20 September 2007

Racist? Ignorant?

My boss described someone the other day as resembling a Ferengi. This got a laugh out of me, as I haven't seen Star Trek since high school, and it seemed like an odd thing to compare someone to. Today I mentioned offhand that I always thought the Ferengi were a Jewish caricature. My (Jewish) co-worker told me he had never considered that, never considered that the grubby, short, big nosed, big eared, money obsessed merchants could possibly be considered offensive.

This is what they look like, in case you are wondering.



Do I think that Star Trek is anti-semitic? Not at all. That show has had a long history of preaching tolerance and acceptance (and as people love to point out, the first interracial kiss on television happened between Kirk and Uhura). So how can something like the Ferengi pass unnoticed? It doesn't even seem very subtle to me.

I wrote a paper in college about this same issue, what I feel is unconscious racism. It may have something to do with the use of cultural shorthand to convey an idea without too much information, but when that cultural shorthand stems from something unsavory, well, it no longer becomes a valid shortcut.

Some examples.

I'll start with Star Wars: The Phantom Menace. This movie is full of them.

George Lucas is not an anti-semite. He's best buddies with Steven Spielberg, who is hardly quiet about his heritage. So how do we then end up with this guy?

A hook-nosed, conniving merchant/ slave trader. And what's more, he kind of SOUNDS Jewish. You half-expect him to start complaining about his mother.



We also have the Neimoidians, who look and sound like villains from a Charlie Chan episode.

Let's not even get started with this jive talking, cowardly dreadlocked guy.

Have you seen the new Transformers movie? Speaking of jive-talking, we've got a robot named Jazz that speaks with an urban African-American voice, dances at strange moments, and of course is the first one to die. I'm aware that he was originally a character from the cartoon, but I'm willing to forgive the Japanese for that. I'm imagining that the black population of Japan in the early 80's was probably limited, so they had very little material to work with. But how the hell did he get into the movie? It's not like there weren't another 10,000 other Autobots they could have replaced him with.



(If you wait until the end of this clip, you can see Jazz jive and dance)

That's not to mention these other faces we might recognize.





(above two images from hongpong.com)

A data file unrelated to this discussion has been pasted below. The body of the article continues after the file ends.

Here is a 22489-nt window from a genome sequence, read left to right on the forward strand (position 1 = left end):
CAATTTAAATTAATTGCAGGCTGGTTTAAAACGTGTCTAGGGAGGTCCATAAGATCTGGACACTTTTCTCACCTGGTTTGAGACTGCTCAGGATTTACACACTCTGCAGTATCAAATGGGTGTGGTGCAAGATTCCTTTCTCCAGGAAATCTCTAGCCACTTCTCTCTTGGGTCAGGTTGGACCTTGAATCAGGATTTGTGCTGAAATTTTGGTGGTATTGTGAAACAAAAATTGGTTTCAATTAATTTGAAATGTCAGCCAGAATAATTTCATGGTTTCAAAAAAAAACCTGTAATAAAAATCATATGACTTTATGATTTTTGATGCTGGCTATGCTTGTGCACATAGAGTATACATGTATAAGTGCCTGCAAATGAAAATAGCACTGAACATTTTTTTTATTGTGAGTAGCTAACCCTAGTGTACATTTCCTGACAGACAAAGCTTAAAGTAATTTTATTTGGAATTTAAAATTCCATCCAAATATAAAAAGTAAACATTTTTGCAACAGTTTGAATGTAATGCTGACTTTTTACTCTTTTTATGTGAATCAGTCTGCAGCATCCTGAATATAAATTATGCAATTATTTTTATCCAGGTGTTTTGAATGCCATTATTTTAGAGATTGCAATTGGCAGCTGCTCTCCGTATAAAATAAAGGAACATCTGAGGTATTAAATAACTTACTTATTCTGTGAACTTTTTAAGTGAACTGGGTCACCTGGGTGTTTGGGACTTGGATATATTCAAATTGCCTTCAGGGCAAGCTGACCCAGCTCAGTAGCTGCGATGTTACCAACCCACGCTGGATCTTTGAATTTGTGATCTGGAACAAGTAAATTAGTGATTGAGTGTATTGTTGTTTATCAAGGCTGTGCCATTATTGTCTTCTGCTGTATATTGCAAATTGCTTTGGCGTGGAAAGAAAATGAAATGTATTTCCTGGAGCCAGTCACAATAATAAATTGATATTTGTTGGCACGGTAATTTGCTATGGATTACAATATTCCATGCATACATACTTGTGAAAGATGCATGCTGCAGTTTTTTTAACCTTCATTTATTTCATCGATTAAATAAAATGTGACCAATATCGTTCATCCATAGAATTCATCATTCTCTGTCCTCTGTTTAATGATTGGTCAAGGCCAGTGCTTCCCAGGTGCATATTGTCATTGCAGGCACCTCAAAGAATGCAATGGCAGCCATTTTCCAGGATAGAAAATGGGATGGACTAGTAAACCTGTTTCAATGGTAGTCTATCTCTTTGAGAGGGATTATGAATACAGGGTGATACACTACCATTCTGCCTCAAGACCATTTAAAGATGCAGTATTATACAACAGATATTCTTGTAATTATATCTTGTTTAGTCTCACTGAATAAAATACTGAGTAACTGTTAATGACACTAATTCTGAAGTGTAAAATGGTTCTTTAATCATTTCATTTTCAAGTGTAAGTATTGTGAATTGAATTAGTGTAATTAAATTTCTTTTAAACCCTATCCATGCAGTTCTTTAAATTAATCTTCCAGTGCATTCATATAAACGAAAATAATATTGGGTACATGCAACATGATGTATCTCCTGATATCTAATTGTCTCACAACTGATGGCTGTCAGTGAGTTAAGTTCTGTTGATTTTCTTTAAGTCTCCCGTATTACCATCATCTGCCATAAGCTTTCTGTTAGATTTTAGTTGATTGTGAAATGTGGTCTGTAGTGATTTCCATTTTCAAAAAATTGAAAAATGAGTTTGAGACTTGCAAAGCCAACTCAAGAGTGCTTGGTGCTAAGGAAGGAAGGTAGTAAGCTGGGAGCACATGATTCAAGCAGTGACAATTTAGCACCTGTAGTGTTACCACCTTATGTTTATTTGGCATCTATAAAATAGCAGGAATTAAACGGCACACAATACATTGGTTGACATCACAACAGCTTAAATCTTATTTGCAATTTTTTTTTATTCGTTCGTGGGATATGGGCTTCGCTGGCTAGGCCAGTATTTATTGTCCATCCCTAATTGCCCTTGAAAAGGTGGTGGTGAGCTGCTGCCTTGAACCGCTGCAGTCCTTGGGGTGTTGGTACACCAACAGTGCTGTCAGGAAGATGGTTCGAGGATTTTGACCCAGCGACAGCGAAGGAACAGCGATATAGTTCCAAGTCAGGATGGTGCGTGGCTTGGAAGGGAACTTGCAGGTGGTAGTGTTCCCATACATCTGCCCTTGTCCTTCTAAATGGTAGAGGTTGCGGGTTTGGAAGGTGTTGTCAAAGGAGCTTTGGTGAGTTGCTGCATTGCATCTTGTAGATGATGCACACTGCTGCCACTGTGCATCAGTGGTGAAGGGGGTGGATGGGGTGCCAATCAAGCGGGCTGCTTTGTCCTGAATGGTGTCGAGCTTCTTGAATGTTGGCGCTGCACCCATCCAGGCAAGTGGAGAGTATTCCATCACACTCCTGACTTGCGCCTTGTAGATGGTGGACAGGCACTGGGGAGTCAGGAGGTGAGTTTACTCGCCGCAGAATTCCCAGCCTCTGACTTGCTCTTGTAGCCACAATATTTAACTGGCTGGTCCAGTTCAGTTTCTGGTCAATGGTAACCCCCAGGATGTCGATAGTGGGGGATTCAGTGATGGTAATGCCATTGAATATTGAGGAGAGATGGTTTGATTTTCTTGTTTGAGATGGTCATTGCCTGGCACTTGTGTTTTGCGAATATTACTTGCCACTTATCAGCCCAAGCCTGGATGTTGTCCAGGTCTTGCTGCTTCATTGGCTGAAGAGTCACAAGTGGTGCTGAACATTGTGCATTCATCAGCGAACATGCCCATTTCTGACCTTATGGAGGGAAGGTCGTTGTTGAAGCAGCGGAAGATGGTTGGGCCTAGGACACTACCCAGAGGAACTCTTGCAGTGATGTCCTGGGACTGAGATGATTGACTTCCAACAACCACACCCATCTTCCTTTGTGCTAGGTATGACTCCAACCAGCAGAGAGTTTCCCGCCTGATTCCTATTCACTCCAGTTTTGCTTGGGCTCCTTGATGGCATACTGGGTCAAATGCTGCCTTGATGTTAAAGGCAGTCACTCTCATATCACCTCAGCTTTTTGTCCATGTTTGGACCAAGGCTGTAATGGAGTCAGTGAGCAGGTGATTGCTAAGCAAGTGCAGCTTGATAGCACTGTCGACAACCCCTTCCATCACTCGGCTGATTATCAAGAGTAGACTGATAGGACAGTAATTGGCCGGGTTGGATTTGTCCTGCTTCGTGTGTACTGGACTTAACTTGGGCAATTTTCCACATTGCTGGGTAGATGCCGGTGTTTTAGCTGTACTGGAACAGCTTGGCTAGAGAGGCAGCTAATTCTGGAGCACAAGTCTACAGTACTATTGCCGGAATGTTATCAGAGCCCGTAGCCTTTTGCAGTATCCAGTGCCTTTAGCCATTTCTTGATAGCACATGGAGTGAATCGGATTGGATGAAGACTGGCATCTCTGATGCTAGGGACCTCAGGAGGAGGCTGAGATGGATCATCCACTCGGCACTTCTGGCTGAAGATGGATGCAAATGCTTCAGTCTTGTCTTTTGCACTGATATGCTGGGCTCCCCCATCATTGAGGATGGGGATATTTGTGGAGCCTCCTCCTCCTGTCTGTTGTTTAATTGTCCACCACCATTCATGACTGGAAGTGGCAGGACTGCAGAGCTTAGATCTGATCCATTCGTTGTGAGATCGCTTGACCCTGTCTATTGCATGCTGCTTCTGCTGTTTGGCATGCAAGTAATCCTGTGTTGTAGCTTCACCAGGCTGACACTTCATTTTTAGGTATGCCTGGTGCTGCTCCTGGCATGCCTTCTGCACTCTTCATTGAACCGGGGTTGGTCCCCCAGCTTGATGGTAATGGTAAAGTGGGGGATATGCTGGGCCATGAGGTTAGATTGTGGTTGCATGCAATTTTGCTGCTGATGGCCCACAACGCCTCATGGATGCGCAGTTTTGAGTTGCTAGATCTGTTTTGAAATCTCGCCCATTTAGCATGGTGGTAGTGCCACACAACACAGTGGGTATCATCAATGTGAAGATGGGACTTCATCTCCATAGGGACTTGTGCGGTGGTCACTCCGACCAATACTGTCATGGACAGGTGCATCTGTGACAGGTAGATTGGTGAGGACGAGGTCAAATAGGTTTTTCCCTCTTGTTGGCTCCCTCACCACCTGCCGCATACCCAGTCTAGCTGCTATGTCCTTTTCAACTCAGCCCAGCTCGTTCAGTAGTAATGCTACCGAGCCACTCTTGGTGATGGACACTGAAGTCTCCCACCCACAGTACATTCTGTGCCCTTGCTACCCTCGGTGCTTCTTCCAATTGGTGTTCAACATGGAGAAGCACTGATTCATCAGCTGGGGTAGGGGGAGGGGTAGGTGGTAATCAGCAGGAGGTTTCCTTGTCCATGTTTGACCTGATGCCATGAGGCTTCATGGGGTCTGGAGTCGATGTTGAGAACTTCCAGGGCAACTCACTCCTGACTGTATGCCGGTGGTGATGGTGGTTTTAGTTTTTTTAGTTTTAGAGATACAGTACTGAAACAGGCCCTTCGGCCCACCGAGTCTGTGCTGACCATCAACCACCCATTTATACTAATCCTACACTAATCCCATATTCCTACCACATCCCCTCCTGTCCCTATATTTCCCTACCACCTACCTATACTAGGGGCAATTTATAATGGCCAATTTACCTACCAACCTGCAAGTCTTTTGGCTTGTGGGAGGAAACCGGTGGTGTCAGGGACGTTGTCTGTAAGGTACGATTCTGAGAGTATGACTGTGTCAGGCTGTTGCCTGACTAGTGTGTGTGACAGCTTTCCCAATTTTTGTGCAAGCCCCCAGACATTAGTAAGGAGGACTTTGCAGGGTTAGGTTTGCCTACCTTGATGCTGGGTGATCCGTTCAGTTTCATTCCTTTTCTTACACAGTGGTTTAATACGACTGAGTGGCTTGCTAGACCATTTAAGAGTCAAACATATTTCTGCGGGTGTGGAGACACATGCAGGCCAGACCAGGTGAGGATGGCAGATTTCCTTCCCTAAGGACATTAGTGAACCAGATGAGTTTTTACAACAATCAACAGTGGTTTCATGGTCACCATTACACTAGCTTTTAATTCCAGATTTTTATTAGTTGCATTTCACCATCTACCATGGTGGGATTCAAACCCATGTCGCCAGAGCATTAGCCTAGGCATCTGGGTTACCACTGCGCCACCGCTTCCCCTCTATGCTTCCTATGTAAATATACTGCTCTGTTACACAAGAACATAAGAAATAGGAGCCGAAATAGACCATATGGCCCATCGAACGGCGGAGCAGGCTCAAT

I don't have any answers for you here, just questions. But when you're watching something on TV or seeing a movie, and you're thinking...something about that character bothers me...you are possibly right.

6 comments:

Laaw-yuhr said...

Yes, yes, yes! I've always thought the Ferengi were supposed to be "Space Jews" as one friend of mine put it. At least with Star Trek, the argument can be made that that there is some playful self-referencing going on as I'm pretty sure all the ST head honchos are Jewish. As in, perhaps the Ferengi are sort of an in-joke about stereotyped Jewish characters (and that's why sometimes they get to be heroes).

Lucas however is less subtle and complimentary in his racial allusions. He had a whole universe of people he could create, and instead he settled for Jewish, Asian, and Rasta stereotypes. I haven't been exactly pleased with his portrayal of chicks in the movies either. I mean, Padme dies IN CHILDBIRTH? I didn't realize the future took place in 1890.

And good lord, Jazz. (sigh) That's just shameful. We're lucky he doesn't offer to make the other autobots some fried chicken and watermelon.

I have a hard time believing that any of this is the least bit unconscious.

pistols at dawn said...

I never watched Star Trek, so I can't help you there, but I nearly spit out 63 ounces of Diet Coke when I settled in to watch the Star Wars episode I and it started out with those Charlie Chan bastards. I honestly swung my head around, looking to see other aghast faces, but saw none.

And Jar Jar? I kept trying to say, "No, he's just supposed to be silly..." but then he'd say something so clearly black guy-ish that you'd just hang your head in shame.

When I was at Andrew Jackson's estate (The Hermitage), there was a really pathetic attempt to cover over everything with a quick, "These days, calling African-Americans 'Auntie' or 'Uncle' is considered offensive." It was good times.

Grant Miller said...

I haven't watched any real "science fiction" since like 1983. But I remember in college reading, I think, "The Merchant of Venice" and learning how Shakespeare stereotyped Jews.

The Ambiguous Blob said...

I've never noticed this stuff, but I surely will now that you've brought it to my attention.

Lara said...

brilliant.
beyond science fiction creatures i cannot believe that in 2007, "yellow face" is used in blockbuster films by people like rob schneider.
you might find this article interesting on how cultural stereotypes pervaded sign language and how it had to be reformed to be more pc.
http://www.smh.com.au/articles/2004/03/24/1079939704876.html

The Guv'ner said...

Weren't half the Star Trek cast Jewish? Shatner, Nimoy...ok that's not half.

Hee, the Ferengi dude does kind of look like Larry David however.